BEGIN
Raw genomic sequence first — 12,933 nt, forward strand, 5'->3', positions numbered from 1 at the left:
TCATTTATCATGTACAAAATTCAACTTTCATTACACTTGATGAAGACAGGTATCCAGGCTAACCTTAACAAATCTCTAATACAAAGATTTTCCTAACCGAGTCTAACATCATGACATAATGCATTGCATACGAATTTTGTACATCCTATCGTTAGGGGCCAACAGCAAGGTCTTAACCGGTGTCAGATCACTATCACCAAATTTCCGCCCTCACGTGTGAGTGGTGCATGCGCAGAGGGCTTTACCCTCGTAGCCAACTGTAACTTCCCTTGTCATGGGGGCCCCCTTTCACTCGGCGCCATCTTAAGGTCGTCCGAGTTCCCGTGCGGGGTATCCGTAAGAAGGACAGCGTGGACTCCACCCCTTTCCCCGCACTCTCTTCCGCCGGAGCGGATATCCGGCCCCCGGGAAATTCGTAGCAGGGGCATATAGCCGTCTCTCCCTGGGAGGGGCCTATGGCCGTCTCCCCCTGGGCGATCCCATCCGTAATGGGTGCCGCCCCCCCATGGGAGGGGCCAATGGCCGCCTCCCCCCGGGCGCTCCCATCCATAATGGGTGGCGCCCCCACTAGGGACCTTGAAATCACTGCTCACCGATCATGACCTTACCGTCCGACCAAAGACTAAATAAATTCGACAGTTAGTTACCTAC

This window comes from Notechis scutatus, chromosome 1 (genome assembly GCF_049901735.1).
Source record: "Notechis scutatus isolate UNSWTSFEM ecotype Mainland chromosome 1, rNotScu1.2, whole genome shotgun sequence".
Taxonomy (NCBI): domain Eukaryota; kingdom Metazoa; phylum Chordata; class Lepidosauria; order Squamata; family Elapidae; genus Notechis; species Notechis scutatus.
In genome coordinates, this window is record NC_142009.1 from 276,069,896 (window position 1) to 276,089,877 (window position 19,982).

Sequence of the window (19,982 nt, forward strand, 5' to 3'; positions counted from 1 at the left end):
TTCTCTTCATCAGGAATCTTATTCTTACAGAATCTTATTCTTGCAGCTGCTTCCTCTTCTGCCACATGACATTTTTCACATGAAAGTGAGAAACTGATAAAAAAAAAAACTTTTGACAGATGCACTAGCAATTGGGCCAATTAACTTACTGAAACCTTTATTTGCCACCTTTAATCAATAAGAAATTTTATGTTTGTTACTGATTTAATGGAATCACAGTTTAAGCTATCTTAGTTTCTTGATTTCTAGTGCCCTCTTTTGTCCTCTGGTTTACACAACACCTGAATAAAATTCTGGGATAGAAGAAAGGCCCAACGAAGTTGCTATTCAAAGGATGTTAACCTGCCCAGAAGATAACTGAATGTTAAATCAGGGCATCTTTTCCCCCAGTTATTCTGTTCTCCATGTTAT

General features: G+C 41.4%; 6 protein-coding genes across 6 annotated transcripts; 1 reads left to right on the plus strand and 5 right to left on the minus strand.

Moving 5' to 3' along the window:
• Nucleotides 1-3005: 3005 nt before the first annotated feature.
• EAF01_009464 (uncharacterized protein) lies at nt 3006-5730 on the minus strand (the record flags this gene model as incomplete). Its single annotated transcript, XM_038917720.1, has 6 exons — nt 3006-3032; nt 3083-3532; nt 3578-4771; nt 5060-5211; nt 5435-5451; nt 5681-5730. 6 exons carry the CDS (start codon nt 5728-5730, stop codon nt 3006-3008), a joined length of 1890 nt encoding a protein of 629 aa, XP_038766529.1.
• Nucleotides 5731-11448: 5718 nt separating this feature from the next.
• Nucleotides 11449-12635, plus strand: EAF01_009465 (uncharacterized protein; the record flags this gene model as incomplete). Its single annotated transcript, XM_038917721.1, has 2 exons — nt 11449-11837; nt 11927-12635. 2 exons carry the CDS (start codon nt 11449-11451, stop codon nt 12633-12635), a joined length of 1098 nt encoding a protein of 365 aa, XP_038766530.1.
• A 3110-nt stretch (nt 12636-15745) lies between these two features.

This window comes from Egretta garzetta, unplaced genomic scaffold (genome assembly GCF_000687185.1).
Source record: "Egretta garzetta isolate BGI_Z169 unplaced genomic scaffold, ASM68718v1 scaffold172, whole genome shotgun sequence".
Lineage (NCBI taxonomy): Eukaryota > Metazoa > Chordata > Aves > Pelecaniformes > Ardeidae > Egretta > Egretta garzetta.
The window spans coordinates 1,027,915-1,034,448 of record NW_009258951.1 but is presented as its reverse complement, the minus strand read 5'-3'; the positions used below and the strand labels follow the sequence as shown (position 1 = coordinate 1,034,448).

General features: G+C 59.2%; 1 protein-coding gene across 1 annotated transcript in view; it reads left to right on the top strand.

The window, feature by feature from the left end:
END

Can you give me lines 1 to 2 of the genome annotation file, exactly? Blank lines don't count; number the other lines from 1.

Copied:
Raw genomic sequence first — 12,933 nt, forward strand, 5'->3', positions numbered from 1 at the left:
TCATTTATCATGTACAAAATTCAACTTTCATTACACTTGATGAAGACAGGTATCCAGGCTAACCTTAACAAATCTCTAATACAAAGATTTTCCTAACCGAGTCTAACATCATGACATAATGCATTGCATACGAATTTTGTACATCCTATCGTTAGGGGCCAACAGCAAGGTCTTAACCGGTGTCAGATCACTATCACCAAATTTCCGCCCTCACGTGTGAGTGGTGCATGCGCAGAGGGCTTTACCCTCGTAGCCAACTGTAACTTCCCTTGTCATGGGGGCCCCCTTTCACTCGGCGCCATCTTAAGGTCGTCCGAGTTCCCGTGCGGGGTATCCGTAAGAAGGACAGCGTGGACTCCACCCCTTTCCCCGCACTCTCTTCCGCCGGAGCGGATATCCGGCCCCCGGGAAATTCGTAGCAGGGGCATATAGCCGTCTCTCCCTGGGAGGGGCCTATGGCCGTCTCCCCCTGGGCGATCCCATCCGTAATGGGTGCCGCCCCCCCATGGGAGGGGCCAATGGCCGCCTCCCCCCGGGCGCTCCCATCCATAATGGGTGGCGCCCCCACTAGGGACCTTGAAATCACTGCTCACCGATCATGACCTTACCGTCCGACCAAAGACTAAATAAATTCGACAGTTAGTTACCTAC